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A seven-marker signature and clinical outcome in malignant melanoma: a large-scale tissue-microarray study with two independent patient cohorts.

Meyer S, Fuchs TJ, Bosserhoff AK, Hofstädter F, Pauer A, Roth V, Buhmann JM, Moll I, Anagnostou N, Brandner JM, Ikenberg K, Moch H, Landthaler M, Vogt T, Wild PJ - PLoS ONE (2012)

Bottom Line: A signature of seven biomarkers (Bax, Bcl-X, PTEN, COX-2, loss of β-Catenin, loss of MTAP, and presence of CD20 positive B-lymphocytes) was found to be an independent negative predictor for overall and recurrence-free survival in patients with MM.The seven-marker signature might serve as a prognostic tool enabling physicians to selectively triage, at the time of diagnosis, the subset of high recurrence risk stage I-II patients for adjuvant therapy.Selective treatment of those patients that are more likely to develop distant metastatic disease could potentially lower the burden of untreatable metastatic melanoma and revolutionize the therapeutic management of MM.

View Article: PubMed Central - PubMed

Affiliation: Department of Dermatology, University Hospital of Regensburg, Regensburg, Germany.

ABSTRACT

Background: Current staging methods such as tumor thickness, ulceration and invasion of the sentinel node are known to be prognostic parameters in patients with malignant melanoma (MM). However, predictive molecular marker profiles for risk stratification and therapy optimization are not yet available for routine clinical assessment.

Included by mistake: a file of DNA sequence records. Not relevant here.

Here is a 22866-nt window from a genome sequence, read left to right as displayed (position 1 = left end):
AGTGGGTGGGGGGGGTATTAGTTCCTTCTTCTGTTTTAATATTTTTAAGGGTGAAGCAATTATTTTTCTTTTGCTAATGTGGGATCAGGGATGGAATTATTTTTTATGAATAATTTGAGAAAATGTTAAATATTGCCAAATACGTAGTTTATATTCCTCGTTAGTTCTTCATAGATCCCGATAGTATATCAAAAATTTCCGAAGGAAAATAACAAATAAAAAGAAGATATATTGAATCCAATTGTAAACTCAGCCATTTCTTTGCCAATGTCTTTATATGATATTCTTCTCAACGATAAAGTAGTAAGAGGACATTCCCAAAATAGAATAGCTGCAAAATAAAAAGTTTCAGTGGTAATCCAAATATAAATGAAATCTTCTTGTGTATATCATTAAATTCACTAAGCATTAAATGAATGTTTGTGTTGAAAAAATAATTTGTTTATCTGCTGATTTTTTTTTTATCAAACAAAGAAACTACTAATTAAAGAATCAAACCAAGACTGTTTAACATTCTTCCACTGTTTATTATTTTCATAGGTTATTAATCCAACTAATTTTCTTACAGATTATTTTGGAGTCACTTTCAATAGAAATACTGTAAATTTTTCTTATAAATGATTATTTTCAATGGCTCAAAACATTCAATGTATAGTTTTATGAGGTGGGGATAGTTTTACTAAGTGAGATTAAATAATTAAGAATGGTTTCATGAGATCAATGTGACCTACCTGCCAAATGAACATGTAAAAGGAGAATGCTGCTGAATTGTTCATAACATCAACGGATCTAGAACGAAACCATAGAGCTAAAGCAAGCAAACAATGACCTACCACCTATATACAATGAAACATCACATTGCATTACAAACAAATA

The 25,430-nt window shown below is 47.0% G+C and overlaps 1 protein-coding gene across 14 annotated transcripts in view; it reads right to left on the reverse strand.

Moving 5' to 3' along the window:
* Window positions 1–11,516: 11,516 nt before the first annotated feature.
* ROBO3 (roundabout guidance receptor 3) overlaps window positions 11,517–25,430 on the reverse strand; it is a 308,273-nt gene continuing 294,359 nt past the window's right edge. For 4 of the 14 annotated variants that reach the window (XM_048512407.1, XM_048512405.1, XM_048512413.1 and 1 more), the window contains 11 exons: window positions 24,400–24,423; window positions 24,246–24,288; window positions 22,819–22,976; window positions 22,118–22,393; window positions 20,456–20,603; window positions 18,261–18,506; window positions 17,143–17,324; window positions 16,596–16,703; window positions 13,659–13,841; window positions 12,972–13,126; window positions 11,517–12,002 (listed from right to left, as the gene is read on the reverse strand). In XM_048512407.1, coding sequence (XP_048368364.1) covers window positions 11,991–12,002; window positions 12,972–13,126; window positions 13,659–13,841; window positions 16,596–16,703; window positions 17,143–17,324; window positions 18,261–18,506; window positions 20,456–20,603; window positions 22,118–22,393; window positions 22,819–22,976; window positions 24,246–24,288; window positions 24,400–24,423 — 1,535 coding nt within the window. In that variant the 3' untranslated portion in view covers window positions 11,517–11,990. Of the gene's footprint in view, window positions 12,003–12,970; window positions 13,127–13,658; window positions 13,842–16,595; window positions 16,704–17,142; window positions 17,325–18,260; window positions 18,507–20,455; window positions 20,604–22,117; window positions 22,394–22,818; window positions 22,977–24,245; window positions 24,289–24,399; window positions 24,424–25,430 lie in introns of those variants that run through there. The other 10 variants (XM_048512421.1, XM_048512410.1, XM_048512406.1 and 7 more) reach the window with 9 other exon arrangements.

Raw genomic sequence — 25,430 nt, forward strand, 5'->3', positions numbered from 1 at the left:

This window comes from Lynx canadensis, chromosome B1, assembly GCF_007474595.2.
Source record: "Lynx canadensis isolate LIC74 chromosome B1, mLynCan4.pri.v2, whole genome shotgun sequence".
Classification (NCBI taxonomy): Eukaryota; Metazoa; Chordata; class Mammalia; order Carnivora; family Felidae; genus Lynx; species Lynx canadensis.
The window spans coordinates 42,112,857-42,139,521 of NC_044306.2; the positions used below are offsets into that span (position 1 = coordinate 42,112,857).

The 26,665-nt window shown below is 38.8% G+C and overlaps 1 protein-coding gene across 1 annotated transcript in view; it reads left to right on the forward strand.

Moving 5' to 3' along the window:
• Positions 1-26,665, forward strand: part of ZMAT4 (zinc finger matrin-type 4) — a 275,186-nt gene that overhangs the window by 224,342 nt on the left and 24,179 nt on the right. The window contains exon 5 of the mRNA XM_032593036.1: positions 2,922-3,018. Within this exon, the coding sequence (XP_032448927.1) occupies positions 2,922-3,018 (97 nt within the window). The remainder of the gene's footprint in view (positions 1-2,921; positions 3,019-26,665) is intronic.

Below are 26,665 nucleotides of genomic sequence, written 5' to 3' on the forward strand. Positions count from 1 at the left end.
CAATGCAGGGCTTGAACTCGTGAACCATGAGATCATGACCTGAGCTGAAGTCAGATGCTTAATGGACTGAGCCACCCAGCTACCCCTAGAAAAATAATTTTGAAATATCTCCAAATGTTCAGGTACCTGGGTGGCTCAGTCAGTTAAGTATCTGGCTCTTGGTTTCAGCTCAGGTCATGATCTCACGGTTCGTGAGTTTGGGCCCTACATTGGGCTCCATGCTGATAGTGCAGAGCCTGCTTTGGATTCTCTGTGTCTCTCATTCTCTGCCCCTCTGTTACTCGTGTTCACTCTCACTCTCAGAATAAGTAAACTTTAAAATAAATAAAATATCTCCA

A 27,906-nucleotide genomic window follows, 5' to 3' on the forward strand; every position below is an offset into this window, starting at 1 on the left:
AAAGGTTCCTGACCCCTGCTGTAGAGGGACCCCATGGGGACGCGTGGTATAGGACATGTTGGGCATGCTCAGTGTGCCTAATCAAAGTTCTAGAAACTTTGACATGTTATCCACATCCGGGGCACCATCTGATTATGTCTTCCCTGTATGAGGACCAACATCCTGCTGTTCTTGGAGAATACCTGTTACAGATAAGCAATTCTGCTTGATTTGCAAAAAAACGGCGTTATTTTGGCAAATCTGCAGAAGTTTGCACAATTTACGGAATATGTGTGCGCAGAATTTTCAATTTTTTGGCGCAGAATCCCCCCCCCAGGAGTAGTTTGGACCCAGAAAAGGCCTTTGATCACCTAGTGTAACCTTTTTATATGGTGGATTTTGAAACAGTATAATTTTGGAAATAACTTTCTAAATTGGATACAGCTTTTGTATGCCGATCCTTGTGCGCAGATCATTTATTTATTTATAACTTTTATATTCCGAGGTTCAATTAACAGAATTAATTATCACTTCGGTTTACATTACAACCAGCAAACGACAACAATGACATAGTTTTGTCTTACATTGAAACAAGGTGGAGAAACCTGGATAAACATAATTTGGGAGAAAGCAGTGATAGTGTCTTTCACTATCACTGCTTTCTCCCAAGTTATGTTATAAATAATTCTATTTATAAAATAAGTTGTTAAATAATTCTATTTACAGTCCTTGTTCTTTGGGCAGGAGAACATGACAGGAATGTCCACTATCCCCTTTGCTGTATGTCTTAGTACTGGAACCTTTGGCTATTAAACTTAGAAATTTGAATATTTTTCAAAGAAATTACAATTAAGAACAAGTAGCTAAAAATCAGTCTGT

Methods and findings: Using tissue microarrays, we retrospectively analyzed samples from 364 patients with primary MM. We investigated a panel of 70 immunohistochemical (IHC) antibodies for cell cycle, apoptosis, DNA mismatch repair, differentiation, proliferation, cell adhesion, signaling and metabolism. A marker selection procedure based on univariate Cox regression and multiple testing correction was employed to correlate the IHC expression data with the clinical follow-up (overall and recurrence-free survival). The model was thoroughly evaluated with two different cross validation experiments, a permutation test and a multivariate Cox regression analysis. In addition, the predictive power of the identified marker signature was validated on a second independent external test cohort (n=225). A signature of seven biomarkers (Bax, Bcl-X, PTEN, COX-2, loss of β-Catenin, loss of MTAP, and presence of CD20 positive B-lymphocytes) was found to be an independent negative predictor for overall and recurrence-free survival in patients with MM. The seven-marker signature could also predict a high risk of disease recurrence in patients with localized primary MM stage pT1-2 (tumor thickness ≤2.00 mm). In particular, three of these markers (MTAP, COX-2, Bcl-X) were shown to offer direct therapeutic implications.